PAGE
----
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Polymeric Sensors and Actuators by Johannes Karl Fink

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Chapter 15

Actuators

An actuator typically is a laminate which is composed of (1):

1. A first electrode,
2. A second electrode, and
3. A polymer matrix including a polymer and an electrolytic material. The polymer matrix is disposed between the first electrode and a second electrode.

The polymer matrix is sometimes referred to as a solid electrolyte polymer layer. The first and the second electrode may be formed of a conductive polymer such as poly(pyrrole) (PPY), poly(3,4-ethylenedioxythiophene) (PEDOT), poly(aniline) (PANI), poly(acetylene), poly(p-phenylene), poly(thiophene), poly(p-phenylene vinylene), or poly(thienylene vinylene) (1). The basic design of an actuator is like that of a plate condenser, as shown in Figure 15.1.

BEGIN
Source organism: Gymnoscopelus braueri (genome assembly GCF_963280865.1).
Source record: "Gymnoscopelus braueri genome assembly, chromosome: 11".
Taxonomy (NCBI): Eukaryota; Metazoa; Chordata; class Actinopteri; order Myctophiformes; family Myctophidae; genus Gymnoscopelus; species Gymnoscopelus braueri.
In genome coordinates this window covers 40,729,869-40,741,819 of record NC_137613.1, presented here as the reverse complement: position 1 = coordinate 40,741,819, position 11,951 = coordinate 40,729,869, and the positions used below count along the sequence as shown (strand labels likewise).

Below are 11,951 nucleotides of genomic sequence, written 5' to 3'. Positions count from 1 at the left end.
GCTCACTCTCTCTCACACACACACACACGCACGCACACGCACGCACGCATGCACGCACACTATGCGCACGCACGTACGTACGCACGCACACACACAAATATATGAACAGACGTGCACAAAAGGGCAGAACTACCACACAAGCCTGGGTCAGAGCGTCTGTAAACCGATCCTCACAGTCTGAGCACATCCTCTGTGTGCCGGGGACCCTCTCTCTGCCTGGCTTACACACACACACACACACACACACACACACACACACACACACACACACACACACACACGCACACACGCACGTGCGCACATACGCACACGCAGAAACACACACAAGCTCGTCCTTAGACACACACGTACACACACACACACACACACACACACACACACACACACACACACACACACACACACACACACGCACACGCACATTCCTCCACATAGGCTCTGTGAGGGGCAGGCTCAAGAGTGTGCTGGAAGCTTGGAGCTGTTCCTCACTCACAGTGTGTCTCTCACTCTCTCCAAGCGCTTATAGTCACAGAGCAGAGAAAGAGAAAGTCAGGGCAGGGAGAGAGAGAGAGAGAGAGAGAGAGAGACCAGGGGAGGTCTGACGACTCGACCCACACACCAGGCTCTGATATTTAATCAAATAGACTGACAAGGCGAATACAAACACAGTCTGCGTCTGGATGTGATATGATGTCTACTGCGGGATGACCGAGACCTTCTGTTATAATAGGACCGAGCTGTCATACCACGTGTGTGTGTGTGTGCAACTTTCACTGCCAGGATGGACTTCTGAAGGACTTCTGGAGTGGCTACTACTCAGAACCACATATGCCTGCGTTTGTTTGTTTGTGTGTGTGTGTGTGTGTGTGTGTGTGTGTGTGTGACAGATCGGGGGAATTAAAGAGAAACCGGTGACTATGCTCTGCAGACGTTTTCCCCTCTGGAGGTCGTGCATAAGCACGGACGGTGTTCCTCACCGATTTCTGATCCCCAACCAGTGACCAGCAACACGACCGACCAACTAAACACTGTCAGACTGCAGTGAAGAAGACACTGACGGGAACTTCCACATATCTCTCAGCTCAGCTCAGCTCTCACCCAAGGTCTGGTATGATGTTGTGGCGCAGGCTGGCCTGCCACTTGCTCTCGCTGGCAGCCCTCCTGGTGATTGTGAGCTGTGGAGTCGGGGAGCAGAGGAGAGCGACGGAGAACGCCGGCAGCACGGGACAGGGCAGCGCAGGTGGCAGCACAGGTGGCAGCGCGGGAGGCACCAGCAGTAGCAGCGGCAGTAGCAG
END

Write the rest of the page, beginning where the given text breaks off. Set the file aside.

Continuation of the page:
Figure 15.1 Basic design of an actuator

The electrodes may be formed of a conductive polymer such as PPY, PEDOT, PANI, poly(acetylene), poly(p-phenylene), poly(thiophene), poly(p-phenylene vinylene), or poly(thienylene vinylene). The polymer may be a crosslinked poly(vinylidene fluoride) (PVDF)-based polymer alone or in combination with a non-cross-linked PVDF-based polymer (1,2). The radical initiator includes dicumyl peroxide and dibenzoyl peroxide, with amine accelerators such as methylenediamine, ethylenediamine, isopropylethylenediamine, 1,3-phenylenediamine, 1,5-naphthalenediamine, or 2,4,4-trimethyl-1,6-hexanediamine.

The mechanistic bending ...

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